The Isaiah Berlin Virtual Library

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In 1966 Berlin became the first President of the newly founded Oxford graduate college, Wolfson, relinquishing his professorship the following year. Wolfson College, where he remained until his ‘retirement’ in 1975, would not have come into existence in its present form and under its present name (it began as Iffley College) without his efficacy as fund-raiser and charismatic inspirer of new institutional forms, traditions and loyalties. The generosity of the Wolfson and Ford Foundations in funding the building and endowment of the College was in direct response to his personal involvement. 

Wolfson apart, Berlin’s chief legacy to the future is what he wrote: a large, enormously varied oeuvre of unmistakable style and penetration. In his own, reasonable, estimation his most important work is represented by his exploration of four fields of enquiry: liberalism; pluralism; nineteenth-century Russian thought; and the origins and development of the romantic movement. Under all these headings he shed much new light, and the way he did so still retains the power to excite which it had when his contributions were first made public.

For most of his life his reputation as a writer lagged behind his actual output, much of which was in the form of occasional essays (‘I am like a taxi: I have to be hailed’), often published obscurely. Comparatively little had appeared in book form – principally Karl Marx, The Hedgehog and the Fox (a long essay on Tolstoy’s view of history), and the collection Four Essays on Liberty, which included his inaugural lecture. But then in 1976 came Vico and Herder, and shortly thereafter four volumes of collected essays (1978–80). These books gave the lie to a remark made by his friend Maurice Bowra when Berlin was appointed to the Order of Merit in 1971: ‘Though like Our Lord and Socrates he does not publish much, he thinks and says a great deal and has had an enormous influence on our times.’ Other volumes followed in the 1990s, including two devoted to work he had left unpublished when it was first written, and The Proper Study of Mankind, a retrospective anthology of his work published early in the year of his death.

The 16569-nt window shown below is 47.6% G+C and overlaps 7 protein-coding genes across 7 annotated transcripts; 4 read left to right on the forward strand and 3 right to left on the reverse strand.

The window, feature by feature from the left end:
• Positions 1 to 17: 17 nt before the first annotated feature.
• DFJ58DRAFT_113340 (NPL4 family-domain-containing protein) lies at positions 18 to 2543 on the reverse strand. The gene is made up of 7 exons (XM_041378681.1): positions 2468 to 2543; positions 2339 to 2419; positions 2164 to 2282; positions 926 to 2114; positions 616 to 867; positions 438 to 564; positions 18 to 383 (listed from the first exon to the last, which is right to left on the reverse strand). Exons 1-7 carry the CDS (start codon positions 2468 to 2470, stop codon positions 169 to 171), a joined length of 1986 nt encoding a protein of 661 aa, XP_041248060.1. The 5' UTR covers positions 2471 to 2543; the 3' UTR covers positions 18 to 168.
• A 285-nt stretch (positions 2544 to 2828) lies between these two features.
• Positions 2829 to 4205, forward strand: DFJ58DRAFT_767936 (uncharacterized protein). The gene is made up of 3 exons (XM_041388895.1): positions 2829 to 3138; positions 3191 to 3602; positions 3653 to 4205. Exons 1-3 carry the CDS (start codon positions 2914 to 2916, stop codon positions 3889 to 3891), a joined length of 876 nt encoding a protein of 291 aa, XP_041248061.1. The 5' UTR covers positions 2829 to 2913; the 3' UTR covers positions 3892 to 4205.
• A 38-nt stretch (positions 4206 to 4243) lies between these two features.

By contrast with Bowra’s case, a good deal of Berlin’s way of speaking is captured, happily, in his published work, which is imbued with his personality and sets forth his cardinal intellectual preoccupations with the greatest clarity and fecundity, if often through the medium of his enquiries into the ideas of others. One of the most attractive characteristics of his writing is that he is never merely the detached scholar, never forgetful that the point of the enquiry, in the end, is to increase understanding and moral insight. Since, as another friend, Noel Annan, has put it ‘He will always use two words where one will not do’, his message – a notion he would have hated – is impossible to summarise without losing all of its characteristic mode of expression. But its central content can be baldly stated. 

© Copyright Henry Hardy 1997 N E X T > > 

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The Isaiah Berlin Virtual Library